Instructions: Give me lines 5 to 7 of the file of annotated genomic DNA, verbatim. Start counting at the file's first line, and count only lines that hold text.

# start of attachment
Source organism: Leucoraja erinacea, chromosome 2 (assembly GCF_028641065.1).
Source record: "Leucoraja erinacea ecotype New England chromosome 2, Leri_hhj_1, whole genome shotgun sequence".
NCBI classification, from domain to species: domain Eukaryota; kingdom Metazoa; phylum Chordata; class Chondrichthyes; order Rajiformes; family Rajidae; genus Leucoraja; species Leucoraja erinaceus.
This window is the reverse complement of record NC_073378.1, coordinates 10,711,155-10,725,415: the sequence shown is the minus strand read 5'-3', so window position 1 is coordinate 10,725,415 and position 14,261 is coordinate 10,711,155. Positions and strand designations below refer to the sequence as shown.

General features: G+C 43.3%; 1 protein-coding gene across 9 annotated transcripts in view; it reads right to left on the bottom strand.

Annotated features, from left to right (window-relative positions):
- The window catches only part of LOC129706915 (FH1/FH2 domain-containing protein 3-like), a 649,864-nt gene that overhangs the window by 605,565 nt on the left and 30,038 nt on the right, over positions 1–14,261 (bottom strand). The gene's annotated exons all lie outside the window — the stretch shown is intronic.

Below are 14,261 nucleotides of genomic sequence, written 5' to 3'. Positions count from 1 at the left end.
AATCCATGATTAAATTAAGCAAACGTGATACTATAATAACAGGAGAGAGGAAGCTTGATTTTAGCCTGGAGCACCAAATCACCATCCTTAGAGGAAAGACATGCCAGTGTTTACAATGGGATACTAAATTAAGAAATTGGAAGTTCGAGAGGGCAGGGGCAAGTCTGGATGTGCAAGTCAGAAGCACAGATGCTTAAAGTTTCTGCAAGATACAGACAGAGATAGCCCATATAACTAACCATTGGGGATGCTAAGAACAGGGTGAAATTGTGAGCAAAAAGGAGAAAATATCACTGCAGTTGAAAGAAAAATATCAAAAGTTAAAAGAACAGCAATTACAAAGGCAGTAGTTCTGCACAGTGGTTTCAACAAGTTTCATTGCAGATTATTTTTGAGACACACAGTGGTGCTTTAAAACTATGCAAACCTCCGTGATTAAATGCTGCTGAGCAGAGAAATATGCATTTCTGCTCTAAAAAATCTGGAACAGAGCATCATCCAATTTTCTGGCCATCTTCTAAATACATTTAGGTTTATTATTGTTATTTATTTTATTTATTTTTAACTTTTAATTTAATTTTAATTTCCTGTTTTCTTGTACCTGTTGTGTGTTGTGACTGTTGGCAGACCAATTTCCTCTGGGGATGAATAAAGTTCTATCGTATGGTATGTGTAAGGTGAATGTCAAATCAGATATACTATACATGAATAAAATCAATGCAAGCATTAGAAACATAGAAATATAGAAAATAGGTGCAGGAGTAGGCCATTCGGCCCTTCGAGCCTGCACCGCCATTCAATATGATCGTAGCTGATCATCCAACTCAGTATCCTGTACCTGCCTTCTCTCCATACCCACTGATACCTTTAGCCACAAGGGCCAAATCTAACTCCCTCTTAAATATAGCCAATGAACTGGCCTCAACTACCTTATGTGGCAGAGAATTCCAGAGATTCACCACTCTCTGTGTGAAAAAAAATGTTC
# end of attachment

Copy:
General features: G+C 43.3%; 1 protein-coding gene across 9 annotated transcripts in view; it reads right to left on the bottom strand.

Annotated features, from left to right (window-relative positions):
- The window catches only part of LOC129706915 (FH1/FH2 domain-containing protein 3-like), a 649,864-nt gene that overhangs the window by 605,565 nt on the left and 30,038 nt on the right, over positions 1–14,261 (bottom strand). The gene's annotated exons all lie outside the window — the stretch shown is intronic.